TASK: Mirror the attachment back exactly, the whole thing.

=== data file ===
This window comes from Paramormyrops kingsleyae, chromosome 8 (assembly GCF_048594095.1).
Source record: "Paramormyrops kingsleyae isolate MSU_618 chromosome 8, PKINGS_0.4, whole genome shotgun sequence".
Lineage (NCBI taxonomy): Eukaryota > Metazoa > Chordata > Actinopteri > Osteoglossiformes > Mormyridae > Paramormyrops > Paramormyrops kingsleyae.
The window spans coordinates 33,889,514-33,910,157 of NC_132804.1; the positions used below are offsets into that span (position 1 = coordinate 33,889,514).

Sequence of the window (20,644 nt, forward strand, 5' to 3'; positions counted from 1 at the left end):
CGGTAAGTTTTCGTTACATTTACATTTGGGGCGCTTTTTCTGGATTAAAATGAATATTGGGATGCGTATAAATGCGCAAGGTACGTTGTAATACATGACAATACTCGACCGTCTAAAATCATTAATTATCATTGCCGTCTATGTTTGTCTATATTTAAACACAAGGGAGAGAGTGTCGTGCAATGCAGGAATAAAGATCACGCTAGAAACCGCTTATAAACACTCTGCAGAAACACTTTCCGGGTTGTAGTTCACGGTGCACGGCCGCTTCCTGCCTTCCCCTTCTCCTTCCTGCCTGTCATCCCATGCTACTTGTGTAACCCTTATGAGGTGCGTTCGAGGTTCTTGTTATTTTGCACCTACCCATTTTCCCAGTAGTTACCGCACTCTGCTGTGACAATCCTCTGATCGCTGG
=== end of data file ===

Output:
This window comes from Paramormyrops kingsleyae, chromosome 8 (assembly GCF_048594095.1).
Source record: "Paramormyrops kingsleyae isolate MSU_618 chromosome 8, PKINGS_0.4, whole genome shotgun sequence".
Lineage (NCBI taxonomy): Eukaryota > Metazoa > Chordata > Actinopteri > Osteoglossiformes > Mormyridae > Paramormyrops > Paramormyrops kingsleyae.
The window spans coordinates 33,889,514-33,910,157 of NC_132804.1; the positions used below are offsets into that span (position 1 = coordinate 33,889,514).

Sequence of the window (20,644 nt, forward strand, 5' to 3'; positions counted from 1 at the left end):
CGGTAAGTTTTCGTTACATTTACATTTGGGGCGCTTTTTCTGGATTAAAATGAATATTGGGATGCGTATAAATGCGCAAGGTACGTTGTAATACATGACAATACTCGACCGTCTAAAATCATTAATTATCATTGCCGTCTATGTTTGTCTATATTTAAACACAAGGGAGAGAGTGTCGTGCAATGCAGGAATAAAGATCACGCTAGAAACCGCTTATAAACACTCTGCAGAAACACTTTCCGGGTTGTAGTTCACGGTGCACGGCCGCTTCCTGCCTTCCCCTTCTCCTTCCTGCCTGTCATCCCATGCTACTTGTGTAACCCTTATGAGGTGCGTTCGAGGTTCTTGTTATTTTGCACCTACCCATTTTCCCAGTAGTTACCGCACTCTGCTGTGACAATCCTCTGATCGCTGG